Hospital Visitor Management Helps Uphold Patients’ Rights

Hospital Visitor Management Helps Uphold Patients’ Rights

Patients Rights Choose Visitor

Coping with an illness or injury that requires a hospital stay is not an experience that anyone wants to encounter without the people they depend on most nearby. In fact, studies show that patients who have a say in who may visit them—both family and friends—are more likely to follow medical advice, recover faster, and experience better long-term outcomes than those whose visitor choices are limited by hospital policy visitor management policies.

Hospital visitor management policies

The history of visitor management policies in the healthcare industry is a long and sometimes contradictory tale. Not until after President Obama’s letter to the Secretary of Health and Human Services on April 15, 2010, were patients assured of the basic right to choose who can visit them in the hospital. Until then, the persons closest to the patient and the most involved in their care were routinely excluded from visiting because they did not fit into the hospital’s procedural definition of “family.”

In January 2011, the Centers for Medicare & Medicaid Services (CMS) revised their Conditions of Participation to require hospitals to develop visitation policies and procedures that include the right of patients to determine who may visit them while he/she is hospitalized. Written documentation of the patient’s designated visitors is not required by the regulation; patients may verbally approve visitors.

Patient Rights

Once identified by the patient, designated visitors must enjoy the same visitation rights as any spouse or other immediate family members. The regulation does not prohibit “necessary clinical or reasonable” limitations on whom, how often, or when visitors should be accepted; it simply allows patients to choose the individuals they wish to grant visitation rights and requires hospitals to define the reason for any restrictions placed on visitation. Clinical reasons to limit visitation do exist, but reasons for visitor restrictions may not be based on “race, color, national origin, religion, sex, gender identity, sexual orientation or disability.”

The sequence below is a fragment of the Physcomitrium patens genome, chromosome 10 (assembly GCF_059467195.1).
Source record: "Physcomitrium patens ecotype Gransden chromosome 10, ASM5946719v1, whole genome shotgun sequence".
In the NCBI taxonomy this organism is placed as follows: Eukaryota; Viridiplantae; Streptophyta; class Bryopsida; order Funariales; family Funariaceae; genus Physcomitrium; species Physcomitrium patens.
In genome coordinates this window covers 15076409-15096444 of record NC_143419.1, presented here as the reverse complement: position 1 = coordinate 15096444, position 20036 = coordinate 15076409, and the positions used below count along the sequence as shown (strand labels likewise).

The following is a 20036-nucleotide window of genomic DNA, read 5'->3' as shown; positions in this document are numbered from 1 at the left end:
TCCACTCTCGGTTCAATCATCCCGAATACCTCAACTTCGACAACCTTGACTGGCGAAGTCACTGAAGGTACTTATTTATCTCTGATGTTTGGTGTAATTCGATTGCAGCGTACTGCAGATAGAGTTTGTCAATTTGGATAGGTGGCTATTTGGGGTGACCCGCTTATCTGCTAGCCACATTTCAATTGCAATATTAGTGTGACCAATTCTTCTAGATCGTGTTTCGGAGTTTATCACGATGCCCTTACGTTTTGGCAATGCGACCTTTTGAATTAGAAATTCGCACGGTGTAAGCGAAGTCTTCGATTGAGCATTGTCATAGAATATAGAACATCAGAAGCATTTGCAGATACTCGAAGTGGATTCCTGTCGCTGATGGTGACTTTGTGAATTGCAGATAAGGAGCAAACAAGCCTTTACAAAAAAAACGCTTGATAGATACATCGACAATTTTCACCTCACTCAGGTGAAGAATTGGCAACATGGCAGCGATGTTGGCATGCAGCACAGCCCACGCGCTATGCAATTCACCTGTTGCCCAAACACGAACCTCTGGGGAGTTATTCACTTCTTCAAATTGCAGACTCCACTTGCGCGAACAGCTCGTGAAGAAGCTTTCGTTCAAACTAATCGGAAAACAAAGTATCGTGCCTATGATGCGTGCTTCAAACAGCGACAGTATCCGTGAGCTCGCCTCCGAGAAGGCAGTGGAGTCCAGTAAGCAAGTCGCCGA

Despite the clarity of this rule, many hospitals are still struggling to implement it.

What you may not hear about is the underlying concern hospital workers have over how their inability to control visitors coming and going without a traditional “family only” rule in place may undermine their sense of security. However, barring visitors who have the patient’s approval to be there is now considered by CMS as a violation of the “patient’s basic human rights.”

Authorized visitors only

An electronic visitor management system can automatically issue ID badges to all visitors authorized by a patient at the hospital entrance, eliminating worries that unauthorized visitors will take advantage of liberal visitation policies to gain access for nefarious purposes. A VMS can add a second layer of security by barring all unauthorized visitors from entering the building.

Physicians and medical industry workers who support the regulation understand that there is no one better to care for patients than the friends and family they love; traditional concepts of what constitutes “family” have no place in healthcare today.

 

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